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Dementia, Activities, and Knowing Your Loved One

Written by OurParents Staff
 about the author
2 minute readLast updated April 20, 2023

Family caregivers around the country regularly ask themselves the same question: “What should I do with Mom all day?” Each person living with dementia is different, so it can be challenging to sift through activity recommendations and find what works best for you and your loved one.

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Dementia activities

An emerging theme across various publications and associations is the need for activities and engagement for a better quality of life for seniors living with dementia. You may encounter common suggestions like playing a game of cards or taking a walk. These are great ideas, but what if your loved one can’t hold playing cards or walk safely anymore?
To engage your loved one, you must modify activities to fit their abilities and accept that engagement can come in may forms. As their condition and abilities change, more complex activities may give way to simpler pastimes like having a conversation or listening to music together.

Let our care assessment guide you

Our free tool provides options, advice, and next steps based on your unique situation.

Knowing your loved one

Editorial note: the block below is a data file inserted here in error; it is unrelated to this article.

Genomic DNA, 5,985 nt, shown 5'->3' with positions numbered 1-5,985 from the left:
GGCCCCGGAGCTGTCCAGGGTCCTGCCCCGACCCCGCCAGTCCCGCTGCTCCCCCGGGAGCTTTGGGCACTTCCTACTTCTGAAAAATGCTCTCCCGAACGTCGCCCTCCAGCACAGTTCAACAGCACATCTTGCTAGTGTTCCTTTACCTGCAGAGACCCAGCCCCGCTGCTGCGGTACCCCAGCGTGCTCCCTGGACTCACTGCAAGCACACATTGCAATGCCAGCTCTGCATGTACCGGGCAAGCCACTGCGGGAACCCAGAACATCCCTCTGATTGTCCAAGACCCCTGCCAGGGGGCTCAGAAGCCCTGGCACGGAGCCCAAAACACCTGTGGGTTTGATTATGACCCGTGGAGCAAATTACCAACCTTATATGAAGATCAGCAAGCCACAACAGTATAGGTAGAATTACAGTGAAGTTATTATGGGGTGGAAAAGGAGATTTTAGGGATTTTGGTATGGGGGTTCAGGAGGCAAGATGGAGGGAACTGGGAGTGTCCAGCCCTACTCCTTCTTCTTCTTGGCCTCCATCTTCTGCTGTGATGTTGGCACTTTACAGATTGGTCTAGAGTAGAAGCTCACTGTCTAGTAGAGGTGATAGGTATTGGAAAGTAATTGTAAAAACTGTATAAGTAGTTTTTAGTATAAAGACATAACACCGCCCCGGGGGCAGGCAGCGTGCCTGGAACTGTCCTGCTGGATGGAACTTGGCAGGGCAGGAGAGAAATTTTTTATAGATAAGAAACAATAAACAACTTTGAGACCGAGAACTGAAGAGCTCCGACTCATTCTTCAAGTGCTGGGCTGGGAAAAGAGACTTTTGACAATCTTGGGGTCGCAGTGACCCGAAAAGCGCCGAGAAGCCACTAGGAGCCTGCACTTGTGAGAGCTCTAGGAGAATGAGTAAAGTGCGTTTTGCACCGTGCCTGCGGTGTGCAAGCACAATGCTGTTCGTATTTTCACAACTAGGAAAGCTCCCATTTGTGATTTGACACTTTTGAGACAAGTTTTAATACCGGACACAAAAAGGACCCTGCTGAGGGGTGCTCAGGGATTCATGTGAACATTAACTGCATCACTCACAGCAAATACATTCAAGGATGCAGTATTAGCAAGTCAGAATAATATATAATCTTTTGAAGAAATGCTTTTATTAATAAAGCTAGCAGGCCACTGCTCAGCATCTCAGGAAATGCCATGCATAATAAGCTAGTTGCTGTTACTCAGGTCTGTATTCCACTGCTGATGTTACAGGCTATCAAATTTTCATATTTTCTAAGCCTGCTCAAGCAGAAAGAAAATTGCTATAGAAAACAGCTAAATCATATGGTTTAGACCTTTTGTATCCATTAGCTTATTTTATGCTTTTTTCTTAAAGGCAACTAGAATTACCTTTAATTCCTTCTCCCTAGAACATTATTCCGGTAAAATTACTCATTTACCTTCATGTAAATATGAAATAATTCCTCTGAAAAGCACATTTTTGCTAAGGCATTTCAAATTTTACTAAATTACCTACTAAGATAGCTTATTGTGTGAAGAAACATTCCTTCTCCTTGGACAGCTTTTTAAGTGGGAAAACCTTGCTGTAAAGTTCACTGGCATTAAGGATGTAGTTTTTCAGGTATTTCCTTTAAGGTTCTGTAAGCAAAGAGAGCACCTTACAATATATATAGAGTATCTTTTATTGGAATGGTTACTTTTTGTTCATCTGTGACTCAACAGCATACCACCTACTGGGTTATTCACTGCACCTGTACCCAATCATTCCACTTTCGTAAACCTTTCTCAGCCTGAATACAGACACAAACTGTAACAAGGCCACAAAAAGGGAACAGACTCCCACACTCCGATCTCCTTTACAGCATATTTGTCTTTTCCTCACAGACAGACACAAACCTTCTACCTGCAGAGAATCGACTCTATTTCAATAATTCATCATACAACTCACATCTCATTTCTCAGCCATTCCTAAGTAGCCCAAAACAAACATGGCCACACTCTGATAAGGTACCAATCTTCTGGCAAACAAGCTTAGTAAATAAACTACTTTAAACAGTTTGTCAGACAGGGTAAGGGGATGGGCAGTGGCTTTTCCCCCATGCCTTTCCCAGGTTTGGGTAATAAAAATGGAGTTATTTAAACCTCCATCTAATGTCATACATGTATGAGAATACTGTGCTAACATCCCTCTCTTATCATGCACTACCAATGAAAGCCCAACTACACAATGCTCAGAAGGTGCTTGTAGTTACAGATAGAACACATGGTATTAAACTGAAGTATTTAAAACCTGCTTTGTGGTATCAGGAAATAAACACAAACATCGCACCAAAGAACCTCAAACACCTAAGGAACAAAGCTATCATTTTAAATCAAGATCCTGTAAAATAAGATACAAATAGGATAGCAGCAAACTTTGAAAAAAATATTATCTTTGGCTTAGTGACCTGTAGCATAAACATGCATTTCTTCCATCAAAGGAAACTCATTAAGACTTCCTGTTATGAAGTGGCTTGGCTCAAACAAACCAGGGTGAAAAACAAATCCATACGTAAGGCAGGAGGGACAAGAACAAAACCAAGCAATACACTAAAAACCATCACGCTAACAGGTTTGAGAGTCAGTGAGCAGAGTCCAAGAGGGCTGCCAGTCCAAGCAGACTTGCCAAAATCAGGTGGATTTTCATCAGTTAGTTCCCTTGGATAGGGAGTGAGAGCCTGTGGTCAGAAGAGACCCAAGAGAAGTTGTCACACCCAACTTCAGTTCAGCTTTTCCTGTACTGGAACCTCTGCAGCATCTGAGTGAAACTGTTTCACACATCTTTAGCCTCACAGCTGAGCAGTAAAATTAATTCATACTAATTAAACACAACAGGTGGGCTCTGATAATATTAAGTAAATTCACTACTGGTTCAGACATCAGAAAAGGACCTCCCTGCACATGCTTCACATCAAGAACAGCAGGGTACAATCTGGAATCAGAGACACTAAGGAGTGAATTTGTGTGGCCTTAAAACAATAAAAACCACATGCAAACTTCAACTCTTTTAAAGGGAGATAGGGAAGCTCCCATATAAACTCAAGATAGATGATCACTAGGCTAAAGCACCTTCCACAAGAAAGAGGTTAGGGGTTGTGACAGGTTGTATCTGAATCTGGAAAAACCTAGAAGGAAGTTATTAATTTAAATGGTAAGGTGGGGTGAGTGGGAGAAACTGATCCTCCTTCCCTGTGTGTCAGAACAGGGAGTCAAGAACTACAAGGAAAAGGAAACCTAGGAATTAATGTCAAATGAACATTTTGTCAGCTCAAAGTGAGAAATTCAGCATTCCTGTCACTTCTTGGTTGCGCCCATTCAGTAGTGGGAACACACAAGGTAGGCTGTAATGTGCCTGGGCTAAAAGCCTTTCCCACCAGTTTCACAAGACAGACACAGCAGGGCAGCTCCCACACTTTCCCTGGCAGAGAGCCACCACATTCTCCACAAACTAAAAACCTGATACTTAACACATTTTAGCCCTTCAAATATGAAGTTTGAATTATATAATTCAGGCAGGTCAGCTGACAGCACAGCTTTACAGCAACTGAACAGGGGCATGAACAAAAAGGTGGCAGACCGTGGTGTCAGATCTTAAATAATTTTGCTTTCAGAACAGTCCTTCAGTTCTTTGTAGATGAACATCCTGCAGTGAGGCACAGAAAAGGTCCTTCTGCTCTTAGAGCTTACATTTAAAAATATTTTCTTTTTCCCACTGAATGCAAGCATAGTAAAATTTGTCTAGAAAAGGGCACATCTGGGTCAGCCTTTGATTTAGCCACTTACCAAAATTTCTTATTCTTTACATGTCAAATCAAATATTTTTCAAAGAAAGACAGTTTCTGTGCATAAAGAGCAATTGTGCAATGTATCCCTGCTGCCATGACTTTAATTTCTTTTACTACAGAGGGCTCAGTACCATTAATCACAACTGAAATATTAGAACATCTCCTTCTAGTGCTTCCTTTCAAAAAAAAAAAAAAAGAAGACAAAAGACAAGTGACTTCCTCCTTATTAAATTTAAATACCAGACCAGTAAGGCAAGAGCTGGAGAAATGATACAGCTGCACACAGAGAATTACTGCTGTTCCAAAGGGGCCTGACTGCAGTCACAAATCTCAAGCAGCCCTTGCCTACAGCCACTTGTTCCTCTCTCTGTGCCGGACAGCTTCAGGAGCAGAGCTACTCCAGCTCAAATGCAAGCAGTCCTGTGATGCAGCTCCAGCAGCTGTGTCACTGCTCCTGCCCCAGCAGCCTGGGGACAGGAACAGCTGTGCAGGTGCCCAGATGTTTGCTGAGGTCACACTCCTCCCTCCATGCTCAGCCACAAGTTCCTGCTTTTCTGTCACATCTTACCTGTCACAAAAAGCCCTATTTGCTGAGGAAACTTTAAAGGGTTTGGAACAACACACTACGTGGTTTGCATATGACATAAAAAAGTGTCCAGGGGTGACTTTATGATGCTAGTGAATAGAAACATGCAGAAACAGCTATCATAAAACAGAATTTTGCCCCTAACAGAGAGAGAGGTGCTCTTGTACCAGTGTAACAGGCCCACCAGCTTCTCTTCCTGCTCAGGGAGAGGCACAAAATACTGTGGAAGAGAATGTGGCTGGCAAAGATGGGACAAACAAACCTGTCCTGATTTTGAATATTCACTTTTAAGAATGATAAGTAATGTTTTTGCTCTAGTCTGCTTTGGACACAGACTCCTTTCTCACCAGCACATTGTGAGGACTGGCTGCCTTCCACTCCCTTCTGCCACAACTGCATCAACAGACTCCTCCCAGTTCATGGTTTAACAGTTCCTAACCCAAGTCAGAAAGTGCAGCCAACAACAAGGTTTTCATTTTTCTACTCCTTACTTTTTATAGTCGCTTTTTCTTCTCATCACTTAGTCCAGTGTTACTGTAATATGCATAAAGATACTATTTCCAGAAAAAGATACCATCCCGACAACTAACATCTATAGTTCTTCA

Before you even get there, you must go back further. You must start with a topic or activity your loved recognizes and prefers.
Getting to know your loved one again is the foundation for communication, planning and engagement. Getting to know your loved one again is the First Pillar of Activities and Engagement. Get to know the person they were their entire life, not just the person of today. What were their hobbies, interests, likes, loves, careers? All of this will play a part in connecting with your loved one and getting them engaged.  It will also come in handy to calm them down if they are having a bad day.
One proven tool to help with knowing your loved one is a Personal History Form. This form, which can be downloaded for free at www.startsomejoy.org, helps organize a lifetime of accomplishments, likes and pastimes. From favorite foods to things they liked to do, this form should be filled out by as many friends and family members as possible as everyone has a different memory of your loved one.
The information should be kept in a central location and available to all caregivers. Why?  Because no matter how many people you have helping or want to help, if they do not know where to start or if they do not feel like they have something in common to talk to your loved one about, connecting and engaging will be difficult.
While caring for you loved one, you may have experienced moments when they are particularly lucid and engaged. Do you remember what was happening when their eyes lit up? Was there music playing? Were you discussing something about their past? Were there familiar smells in the house while a favorite meal was cooking?
Using information about things your loved one enjoyed years ago can help you devise activities to keep them engaged. It’s important to remember that when one suffers from Alzheimer’s or another related dementia, they may only recall memories from earlier in their life. This is why it is so important to know their personal history well. As dementia caregivers, we must enter their world where their memories are alive and well.
Tapping into their life-long interests, hobbies, and routines will help give them a sense of familiarity and normalcy and improve their quality of life.


Meet the Author
OurParents Staff

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